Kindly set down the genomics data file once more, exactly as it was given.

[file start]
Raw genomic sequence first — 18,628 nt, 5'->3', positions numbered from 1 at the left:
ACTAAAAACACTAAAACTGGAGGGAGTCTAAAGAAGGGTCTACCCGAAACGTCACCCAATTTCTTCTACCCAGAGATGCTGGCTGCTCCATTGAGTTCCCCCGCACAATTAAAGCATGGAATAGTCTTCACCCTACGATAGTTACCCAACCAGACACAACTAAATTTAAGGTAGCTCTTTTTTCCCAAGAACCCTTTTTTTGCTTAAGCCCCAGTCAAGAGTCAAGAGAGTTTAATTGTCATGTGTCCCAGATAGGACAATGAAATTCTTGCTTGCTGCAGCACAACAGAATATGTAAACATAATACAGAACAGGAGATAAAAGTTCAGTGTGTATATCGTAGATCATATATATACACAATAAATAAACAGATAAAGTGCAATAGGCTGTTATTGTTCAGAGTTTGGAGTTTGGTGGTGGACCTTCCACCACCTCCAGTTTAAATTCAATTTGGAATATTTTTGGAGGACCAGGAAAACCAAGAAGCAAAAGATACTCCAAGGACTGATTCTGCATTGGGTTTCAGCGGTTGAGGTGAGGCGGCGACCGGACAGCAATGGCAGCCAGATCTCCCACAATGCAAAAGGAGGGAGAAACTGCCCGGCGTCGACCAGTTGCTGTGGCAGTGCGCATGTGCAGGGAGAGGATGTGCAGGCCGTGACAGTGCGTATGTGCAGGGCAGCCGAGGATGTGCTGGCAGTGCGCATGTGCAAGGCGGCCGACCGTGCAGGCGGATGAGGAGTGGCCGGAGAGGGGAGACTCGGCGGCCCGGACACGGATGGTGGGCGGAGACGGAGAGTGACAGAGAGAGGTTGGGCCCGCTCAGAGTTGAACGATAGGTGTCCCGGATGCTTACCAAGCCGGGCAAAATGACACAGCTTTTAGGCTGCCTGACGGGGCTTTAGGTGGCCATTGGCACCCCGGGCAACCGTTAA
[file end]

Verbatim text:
Raw genomic sequence first — 18,628 nt, 5'->3', positions numbered from 1 at the left:
ACTAAAAACACTAAAACTGGAGGGAGTCTAAAGAAGGGTCTACCCGAAACGTCACCCAATTTCTTCTACCCAGAGATGCTGGCTGCTCCATTGAGTTCCCCCGCACAATTAAAGCATGGAATAGTCTTCACCCTACGATAGTTACCCAACCAGACACAACTAAATTTAAGGTAGCTCTTTTTTCCCAAGAACCCTTTTTTTGCTTAAGCCCCAGTCAAGAGTCAAGAGAGTTTAATTGTCATGTGTCCCAGATAGGACAATGAAATTCTTGCTTGCTGCAGCACAACAGAATATGTAAACATAATACAGAACAGGAGATAAAAGTTCAGTGTGTATATCGTAGATCATATATATACACAATAAATAAACAGATAAAGTGCAATAGGCTGTTATTGTTCAGAGTTTGGAGTTTGGTGGTGGACCTTCCACCACCTCCAGTTTAAATTCAATTTGGAATATTTTTGGAGGACCAGGAAAACCAAGAAGCAAAAGATACTCCAAGGACTGATTCTGCATTGGGTTTCAGCGGTTGAGGTGAGGCGGCGACCGGACAGCAATGGCAGCCAGATCTCCCACAATGCAAAAGGAGGGAGAAACTGCCCGGCGTCGACCAGTTGCTGTGGCAGTGCGCATGTGCAGGGAGAGGATGTGCAGGCCGTGACAGTGCGTATGTGCAGGGCAGCCGAGGATGTGCTGGCAGTGCGCATGTGCAAGGCGGCCGACCGTGCAGGCGGATGAGGAGTGGCCGGAGAGGGGAGACTCGGCGGCCCGGACACGGATGGTGGGCGGAGACGGAGAGTGACAGAGAGAGGTTGGGCCCGCTCAGAGTTGAACGATAGGTGTCCCGGATGCTTACCAAGCCGGGCAAAATGACACAGCTTTTAGGCTGCCTGACGGGGCTTTAGGTGGCCATTGGCACCCCGGGCAACCGTTAA